The opening chapter to Love Wins sets the stage for the rest of the book.  It is entitled What About the Flat Tire? I have learned one thing about Bell for sure.  He is a master of the question.  Questions are important.  So many people live frustrated lives because in spite of finding answers to their questions they remain unfulfilled people because ultimately they were seeking answers to the wrong questions.  Rob Bell demonstrates a gift for asking questions in this first chapter, almost to a fault.  I estimate, roughly, that up to forty percent of the text in chapter one is in the form of a question.  In fact, rather than offer a clear thesis statement for the rest of the book, he offers questions.

Of all the billions of people who have ever lived, will only a select number “make it to a better place” and every single other person suffer in torment and punishment forever? Is this acceptable to God?  Has God created millions of people over tens of thousands of years who are going to spend eternity in anguish?  Can God do this, or even allow this, and still claim to be a loving God? (p. 2)

The above series of questions plot out the course for the rest of Love Wins. These are actually good questions to spark some good discussion.  However, as you might imagine, Bell does not immediately answer these questions in black and white terms.  Rather he embarks on a long series of questions about the traditional, long-held beliefs about heaven and hell.  What Bell does in this opening chapter is what any good author would do: bait the hook.

He asks some provocative questions.  For instance he questions the humanity of allowing children to live beyond the age of accountability if there is a chance that they might grow up and reject the Gospel and consequently spend eternity in hell (p. 4).  Of course, he is not advocating this, but he doesn’t mind using it for its shock value.  He also raises a question of “Which Jesus are you following or rejecting?” (p. 9)  This is a valid question (it is a question that I would seriously pose to Rob Bell himself) and it demands an answer.  Are you talking about the Jesus of the Inquisitions?  Are you talking about the Jesus of the televangelists?  Are you talking about the Jesus of the Mormons?  Which Jesus?  The Apostle John warns us that there are already many Jesus imposters among us (1 John 2:18).  Which one are you following, or are you following the real Jesus?  Then as the end of the chapter approaches, Bell goes into a verbal tornado of questions that singles out some verses about salvation and twists them harder than Chubby Checker; although he later admits that those questions miss the point (p. 17).  Ultimately, Bell casts sufficient doubt on the issue of who is saved and how they become saved to bait the reader into continuing.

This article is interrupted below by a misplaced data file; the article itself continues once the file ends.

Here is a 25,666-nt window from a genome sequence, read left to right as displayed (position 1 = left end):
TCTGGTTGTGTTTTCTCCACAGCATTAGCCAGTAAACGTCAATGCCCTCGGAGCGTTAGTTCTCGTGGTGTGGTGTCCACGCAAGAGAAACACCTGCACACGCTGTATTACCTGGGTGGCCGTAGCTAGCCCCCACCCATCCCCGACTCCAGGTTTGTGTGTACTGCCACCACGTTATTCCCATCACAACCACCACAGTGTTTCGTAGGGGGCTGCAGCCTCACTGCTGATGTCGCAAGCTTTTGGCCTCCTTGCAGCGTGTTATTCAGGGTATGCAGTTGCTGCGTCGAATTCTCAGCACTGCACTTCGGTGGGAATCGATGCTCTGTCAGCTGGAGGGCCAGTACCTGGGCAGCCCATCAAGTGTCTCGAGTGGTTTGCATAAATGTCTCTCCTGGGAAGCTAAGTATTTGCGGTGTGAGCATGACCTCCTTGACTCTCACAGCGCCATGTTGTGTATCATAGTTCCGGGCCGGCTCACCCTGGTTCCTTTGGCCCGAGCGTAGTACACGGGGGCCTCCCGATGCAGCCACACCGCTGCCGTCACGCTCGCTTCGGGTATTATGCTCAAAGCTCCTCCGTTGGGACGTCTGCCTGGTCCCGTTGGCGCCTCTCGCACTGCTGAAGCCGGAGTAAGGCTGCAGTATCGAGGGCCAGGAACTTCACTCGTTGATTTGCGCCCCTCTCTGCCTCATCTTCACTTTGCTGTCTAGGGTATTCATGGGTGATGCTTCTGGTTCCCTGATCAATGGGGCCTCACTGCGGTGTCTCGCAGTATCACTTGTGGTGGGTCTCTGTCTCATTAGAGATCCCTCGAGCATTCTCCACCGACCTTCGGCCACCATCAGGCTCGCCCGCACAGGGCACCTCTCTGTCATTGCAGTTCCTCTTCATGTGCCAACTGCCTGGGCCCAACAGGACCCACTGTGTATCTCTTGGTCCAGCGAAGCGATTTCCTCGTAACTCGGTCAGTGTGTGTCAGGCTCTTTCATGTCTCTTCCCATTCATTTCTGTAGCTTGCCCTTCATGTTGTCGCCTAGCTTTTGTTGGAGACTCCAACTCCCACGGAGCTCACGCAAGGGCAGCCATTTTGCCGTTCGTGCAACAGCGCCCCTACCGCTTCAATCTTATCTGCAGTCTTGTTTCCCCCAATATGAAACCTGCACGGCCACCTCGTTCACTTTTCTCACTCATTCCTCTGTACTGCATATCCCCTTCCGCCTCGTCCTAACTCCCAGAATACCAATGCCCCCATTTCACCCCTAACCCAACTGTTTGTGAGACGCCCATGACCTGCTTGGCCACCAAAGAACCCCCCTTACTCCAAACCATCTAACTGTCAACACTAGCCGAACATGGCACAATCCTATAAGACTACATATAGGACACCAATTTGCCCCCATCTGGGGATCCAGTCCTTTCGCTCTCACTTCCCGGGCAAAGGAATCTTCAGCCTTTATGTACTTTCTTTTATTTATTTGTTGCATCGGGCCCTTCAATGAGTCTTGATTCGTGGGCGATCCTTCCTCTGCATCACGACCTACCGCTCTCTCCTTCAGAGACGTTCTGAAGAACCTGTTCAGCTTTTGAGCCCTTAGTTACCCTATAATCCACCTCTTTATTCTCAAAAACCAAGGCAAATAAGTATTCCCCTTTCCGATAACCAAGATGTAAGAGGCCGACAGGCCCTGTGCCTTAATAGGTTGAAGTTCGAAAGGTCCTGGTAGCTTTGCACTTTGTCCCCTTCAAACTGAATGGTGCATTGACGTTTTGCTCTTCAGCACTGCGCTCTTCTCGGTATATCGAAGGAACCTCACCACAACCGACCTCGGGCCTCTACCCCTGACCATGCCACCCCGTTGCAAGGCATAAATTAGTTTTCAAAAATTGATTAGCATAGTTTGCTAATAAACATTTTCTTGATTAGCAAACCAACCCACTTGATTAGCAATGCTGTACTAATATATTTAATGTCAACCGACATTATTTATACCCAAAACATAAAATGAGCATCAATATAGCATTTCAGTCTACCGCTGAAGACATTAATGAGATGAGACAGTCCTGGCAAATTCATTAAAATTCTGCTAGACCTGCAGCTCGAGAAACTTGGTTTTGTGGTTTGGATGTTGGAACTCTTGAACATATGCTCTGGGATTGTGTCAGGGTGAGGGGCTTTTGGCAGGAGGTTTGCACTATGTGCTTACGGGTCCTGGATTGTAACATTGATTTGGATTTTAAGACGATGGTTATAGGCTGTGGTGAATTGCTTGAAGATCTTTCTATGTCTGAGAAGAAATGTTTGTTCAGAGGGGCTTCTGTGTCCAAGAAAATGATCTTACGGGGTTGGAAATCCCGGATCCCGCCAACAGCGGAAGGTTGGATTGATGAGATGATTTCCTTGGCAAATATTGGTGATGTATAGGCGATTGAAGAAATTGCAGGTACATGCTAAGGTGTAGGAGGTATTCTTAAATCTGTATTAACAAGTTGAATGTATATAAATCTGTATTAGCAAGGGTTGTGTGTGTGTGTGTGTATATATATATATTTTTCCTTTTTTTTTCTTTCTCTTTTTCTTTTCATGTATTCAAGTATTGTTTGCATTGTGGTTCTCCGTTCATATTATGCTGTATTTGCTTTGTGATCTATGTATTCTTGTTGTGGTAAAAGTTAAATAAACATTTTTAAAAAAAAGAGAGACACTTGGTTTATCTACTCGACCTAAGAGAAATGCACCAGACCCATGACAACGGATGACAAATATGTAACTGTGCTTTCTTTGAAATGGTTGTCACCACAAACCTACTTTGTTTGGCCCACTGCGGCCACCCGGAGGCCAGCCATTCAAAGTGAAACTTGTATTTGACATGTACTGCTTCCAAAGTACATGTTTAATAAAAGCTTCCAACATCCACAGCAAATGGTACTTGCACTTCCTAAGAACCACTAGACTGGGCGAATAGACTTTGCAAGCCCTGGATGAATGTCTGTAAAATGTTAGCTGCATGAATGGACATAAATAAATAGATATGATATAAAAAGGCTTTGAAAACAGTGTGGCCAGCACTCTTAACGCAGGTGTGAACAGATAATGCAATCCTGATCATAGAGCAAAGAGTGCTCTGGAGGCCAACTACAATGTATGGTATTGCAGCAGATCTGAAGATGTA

I must admit, after reading chapter one, I had to take a few days break from the book.  All at once I was angry. I had written all over the pages of the first chapter with my own notes, my own questions, and my own answers to Bell’s questions.  I was ready to march into the next chapter with my highlighter pens a blazing.  Then a moment of peace fell into my heart.  I realized in that moment I was not really taking time to really understand Bell’s motive and his heart in writing this book.  I was still confident that Bell was going to say some things that I would never agree with.  And he did.  But I committed to really listening so I might gain some insight into why this book is so important, and how it will affect all of us.

The most encouraging thing about this chapter of Love Wins is that Bell sheds some light on a much ignored reality.  Because many Christians, particularly American Christians, long ago adopted the attitude, “This world is not my home, I’m just a passin’ through,” we have neglected some very earthy problems.  Feeding the hungry, social justice, caring for the environment, and caring for the sick have not been the trademarks of the American Church of late.  In fact I’ve heard some of the most environmentally irresponsible, socially unjust, un-empathetic ideas come from church going Christians.  Are we not charged to be good stewards (Luke 12:42-43)?  Have we not been entrusted (given dominion) with the very planet on which we live (Genesis 1:28)?  Are we not expected to love justice and do mercy (Micah 6:8)?  Why then are we not known for these things?  Why does America need Social Security?  Why does America need Medicare?  In part, it is because long ago, the American church stopped serving the people whom it was trying to save with the Gospel.

One dangerous thing about Love Wins is that it contains a message that, if we’re all honest, we wish were the truth.  Who does not have friends or relatives that were good people, but they died without the Lord?  And who would not wish that things could be different for them?  This chapter teases that wish and attempts to offer hope with an alternative view.  Also, it is dangerous because it is presented by a man with an incredible capacity for impactful and winsome presentation.  Like I said before, Rob Bell is an incredibly gifted communicator.  I have no doubt that he will persuade many.  Another reason it is dangerous is because it flows smoothly with Postmodern ideologies that have already taken over the Western mindset.  Bell’s claims will find little if any resistance from the trendsetters of our Postmodern culture, possibly gaining it a very wide acceptance in the culture abroad.  If Hell is not eternal or if a multiplicity of beliefs will suffice to avoid it, then a responsibility for holy living is essentially nullified.  Finally, the most dangerous thing is that it subverts the authority of the Word.  If we can quibble and disagree about the meaning of such a historically established doctrine as Hell, then what doctrine is not up for grabs?